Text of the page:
The afternoon of May 9, 2001 in Auray, France.I had spent the previous night in lovely Nantes, which although its former capital in not officially part of Brittany anymore nowadays. But now I most definitely was in Brittany/Bretagne/Breizh, where I was to spend some two weeks camping, walking, sightseeing and practicing my French.
One item I had brought there soon proved invaluable: a booklet that listed all campsites in the region. So now I was headed for the two-star Camping du Port d’Auray les Pommiers, located in St. Goustan, the port of the town of Auray. The people at the local train station’s information desk had roughly explained to me how to get there, first in French and then again in English so they could be certain I had truly understood.
The weather was nice and bright but not too hot. After some 4 km I got to the river Loch, and a sign pointing to St. Goustan, which turned out to be quite picturesque. I asked an old man if he knew where the campsite was (I have learned on previous trips that older people are often the best source to ask for directions). He didn’t, but he advised me to ask in a pub or so; someone there would know.
The street happened to be lined with restaurants and creperies, so I walked into the closest one, where they drew me a map on a coaster. It turned out I shouldn’t have followed the sign but just gone straight along the way I had been going for 200 meters or so; however, I had enjoyed my walk along the river so I didn’t really care about my detour.
When I got to the campsite it was 5.30pm or a bit later. There was no one at the reception. I took off my backpack and waited in front of the office for a bit, thinking the owner or whoever was supposed to check me in would probably return in a moment. When that didn’t happen, I tried knocking at the house next door, but there was no answer there either. The whole place looked rather abandoned. There were people staying at the campsite however, if not very many, and one woman suggested that I should try at the house indeed, but I told her I’d just done that without result. "Well, then you’ll have to wait," she said, and that’s what I did until I got tired of it at 6.30, and decided to write a note in my best French, saying I had put up my tent already and would pay when they returned. I shoved it under the door of the office. There was a sign saying you were not even allowed to enter, let alone install yourself without permission, but with the note I didn’t think they would mind really.
After I had put up my tent I walked back to the reception office, thinking (having gotten rather hungry by that time) if they hadn’t come back yet I would go into town and grab something to eat, and would pay later that evening or the next day. When I was almost there, a big dog (a German shepherd I think) ran towards me, barking and growling ferociously. Now I am afraid of dogs, but this beast and its shining sharp white teeth would’ve frightened anyone or so I tell myself. I stumbled back, but this gesture apparently enraged Cujo even more. He started circling me, getting ever closer. I stood there as still as I could, though I couldn’t help but shake like a leaf. The fact that I technically was an intruder made me feel even worse.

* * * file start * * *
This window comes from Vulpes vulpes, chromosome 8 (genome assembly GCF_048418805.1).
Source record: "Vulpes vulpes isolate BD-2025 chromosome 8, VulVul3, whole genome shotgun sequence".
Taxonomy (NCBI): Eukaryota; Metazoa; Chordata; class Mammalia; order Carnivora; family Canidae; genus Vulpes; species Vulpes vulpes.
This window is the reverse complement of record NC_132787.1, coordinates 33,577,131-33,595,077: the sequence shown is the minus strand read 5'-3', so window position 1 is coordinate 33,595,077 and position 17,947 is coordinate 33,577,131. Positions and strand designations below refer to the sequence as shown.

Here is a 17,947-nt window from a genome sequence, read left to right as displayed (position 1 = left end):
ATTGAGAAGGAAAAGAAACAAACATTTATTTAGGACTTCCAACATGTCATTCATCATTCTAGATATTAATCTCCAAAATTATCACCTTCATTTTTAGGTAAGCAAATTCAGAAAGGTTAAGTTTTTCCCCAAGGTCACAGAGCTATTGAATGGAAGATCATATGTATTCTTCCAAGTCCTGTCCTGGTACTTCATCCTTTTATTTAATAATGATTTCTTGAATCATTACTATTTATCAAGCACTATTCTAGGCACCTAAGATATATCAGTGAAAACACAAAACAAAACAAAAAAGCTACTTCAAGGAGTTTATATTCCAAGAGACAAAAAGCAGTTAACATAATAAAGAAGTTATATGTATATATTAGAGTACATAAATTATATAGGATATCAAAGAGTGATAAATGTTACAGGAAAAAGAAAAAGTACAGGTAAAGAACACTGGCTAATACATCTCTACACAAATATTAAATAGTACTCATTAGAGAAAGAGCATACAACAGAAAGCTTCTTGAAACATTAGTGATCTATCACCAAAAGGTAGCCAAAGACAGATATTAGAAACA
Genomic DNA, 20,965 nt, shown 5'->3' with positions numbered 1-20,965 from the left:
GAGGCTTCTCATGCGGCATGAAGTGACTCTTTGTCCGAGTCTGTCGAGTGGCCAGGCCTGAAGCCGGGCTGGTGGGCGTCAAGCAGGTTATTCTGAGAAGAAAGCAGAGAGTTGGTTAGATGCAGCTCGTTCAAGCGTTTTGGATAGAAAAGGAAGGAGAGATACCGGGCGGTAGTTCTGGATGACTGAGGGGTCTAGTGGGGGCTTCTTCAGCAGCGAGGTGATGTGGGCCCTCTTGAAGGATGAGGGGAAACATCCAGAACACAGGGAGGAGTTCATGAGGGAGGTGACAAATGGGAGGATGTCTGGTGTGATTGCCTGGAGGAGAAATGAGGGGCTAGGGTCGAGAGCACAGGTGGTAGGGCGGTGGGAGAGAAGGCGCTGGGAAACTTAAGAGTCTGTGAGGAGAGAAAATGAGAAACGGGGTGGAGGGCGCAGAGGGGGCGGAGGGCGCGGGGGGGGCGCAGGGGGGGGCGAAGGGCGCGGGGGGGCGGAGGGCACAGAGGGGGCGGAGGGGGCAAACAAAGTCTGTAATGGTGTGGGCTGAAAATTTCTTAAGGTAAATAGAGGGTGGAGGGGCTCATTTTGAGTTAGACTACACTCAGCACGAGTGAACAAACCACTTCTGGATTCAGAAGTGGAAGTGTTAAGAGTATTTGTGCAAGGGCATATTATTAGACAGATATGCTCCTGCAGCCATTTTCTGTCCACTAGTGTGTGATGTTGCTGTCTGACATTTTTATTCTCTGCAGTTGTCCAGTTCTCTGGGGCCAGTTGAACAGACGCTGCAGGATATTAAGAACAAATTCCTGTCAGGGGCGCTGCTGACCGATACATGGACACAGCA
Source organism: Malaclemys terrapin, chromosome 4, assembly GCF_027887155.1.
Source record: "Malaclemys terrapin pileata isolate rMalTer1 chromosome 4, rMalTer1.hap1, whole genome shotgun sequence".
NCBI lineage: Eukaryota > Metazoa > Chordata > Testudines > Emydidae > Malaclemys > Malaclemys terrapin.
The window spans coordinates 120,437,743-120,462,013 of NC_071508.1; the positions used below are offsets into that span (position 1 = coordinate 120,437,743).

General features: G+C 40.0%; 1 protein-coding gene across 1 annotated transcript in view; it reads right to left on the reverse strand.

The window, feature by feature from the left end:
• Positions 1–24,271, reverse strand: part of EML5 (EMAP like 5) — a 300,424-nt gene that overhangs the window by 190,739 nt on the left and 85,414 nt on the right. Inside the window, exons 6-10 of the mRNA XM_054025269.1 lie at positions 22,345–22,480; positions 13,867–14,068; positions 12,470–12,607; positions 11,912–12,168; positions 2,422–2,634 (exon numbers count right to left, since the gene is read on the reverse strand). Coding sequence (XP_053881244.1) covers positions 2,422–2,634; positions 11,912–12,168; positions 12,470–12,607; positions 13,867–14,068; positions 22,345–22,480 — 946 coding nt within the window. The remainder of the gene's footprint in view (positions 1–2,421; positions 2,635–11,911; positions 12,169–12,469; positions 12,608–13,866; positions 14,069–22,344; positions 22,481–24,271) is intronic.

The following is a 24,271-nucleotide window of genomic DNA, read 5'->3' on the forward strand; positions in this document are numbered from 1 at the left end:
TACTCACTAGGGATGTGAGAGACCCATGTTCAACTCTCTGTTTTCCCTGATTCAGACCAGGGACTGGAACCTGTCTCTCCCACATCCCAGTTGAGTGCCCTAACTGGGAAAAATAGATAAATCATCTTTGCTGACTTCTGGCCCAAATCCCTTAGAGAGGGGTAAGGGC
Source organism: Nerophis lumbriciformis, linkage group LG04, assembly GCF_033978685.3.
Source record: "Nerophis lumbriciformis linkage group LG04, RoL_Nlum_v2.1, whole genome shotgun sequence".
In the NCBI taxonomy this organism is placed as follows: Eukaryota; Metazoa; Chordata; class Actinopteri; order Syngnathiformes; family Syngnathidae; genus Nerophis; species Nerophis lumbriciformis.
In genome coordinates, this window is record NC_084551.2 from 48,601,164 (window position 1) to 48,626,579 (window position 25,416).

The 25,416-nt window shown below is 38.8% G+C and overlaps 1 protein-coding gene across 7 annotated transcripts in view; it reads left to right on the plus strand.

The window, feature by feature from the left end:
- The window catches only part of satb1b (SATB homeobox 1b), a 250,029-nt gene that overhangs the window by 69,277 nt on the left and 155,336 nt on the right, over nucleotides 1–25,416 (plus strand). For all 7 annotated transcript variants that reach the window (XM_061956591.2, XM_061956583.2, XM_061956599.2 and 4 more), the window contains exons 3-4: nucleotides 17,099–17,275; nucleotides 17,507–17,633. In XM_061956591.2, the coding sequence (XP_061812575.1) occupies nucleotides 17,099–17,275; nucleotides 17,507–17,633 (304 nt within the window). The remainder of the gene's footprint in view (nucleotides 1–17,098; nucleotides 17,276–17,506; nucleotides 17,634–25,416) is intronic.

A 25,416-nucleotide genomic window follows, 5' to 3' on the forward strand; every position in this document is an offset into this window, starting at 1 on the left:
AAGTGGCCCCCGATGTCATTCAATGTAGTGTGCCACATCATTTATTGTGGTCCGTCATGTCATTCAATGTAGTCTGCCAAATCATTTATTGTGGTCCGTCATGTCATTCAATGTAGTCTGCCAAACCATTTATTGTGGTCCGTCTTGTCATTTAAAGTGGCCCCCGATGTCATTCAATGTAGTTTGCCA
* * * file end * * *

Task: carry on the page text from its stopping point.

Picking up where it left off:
"I am not afraid," I kept repeating to myself, something that, ever since someone told me as a kid that "dogs can smell fear," I have always done when passing big dogs on the street. But this was nothing like a dog kept on a leash by its owner, this was an actual threat. It lasted for a couple of minutes, then Cujo finally got bored with me and went off. I quickly walked away, glancing at the reception office to see my note still lying there, then getting the hell out of there.
I had pizza at one of the restaurants, and walked around town for a bit, then headed back to the campsite before dusk. Cujo was not there, and neither was the owner. I found out that one needed a key to use the bathroom. Now luckily there were sinks outside so I could at least brush my teeth, refill my water bottle and wash my face and hands, plus France has public toilets all over, but I could’ve done with a shower. I wrote down my adventures of the day in my diary and then went to bed.
The next morning, to my surprise there was still no one at reception, and my note was still there. Around 11am I decided to leave. After all, I had not come there to wait at the campsite all day. It was a beautiful day, one that felt like the height of summer. I went into the tourist office and inquired about busses between Auray and Carnac, one of the world’s most important prehistoric sites. Megaliths are a minor obsession of mine. When my sister and I were in Ireland a couple of years back, at one point she had cried out in desperation, "Oh no, you want to see stones again?!" But today I was on my own, and could see as many stones as I pleased. The nice people at the tourist office gave me a bus timetable, highlighted the times of the next bus, which was to leave from Auray around noon, and a map on which they marked the way to the nearest bus stop.
The bus turned out to be a minibus with me as its only passenger. After a wonderful ride through the Breton countryside and along the Morbihan coast I arrived at Carnac. Its main sight, the allignements, turned out to be quite spectacular, despite being fenced off to protect the standing stones from erosion by too many tourists touching them.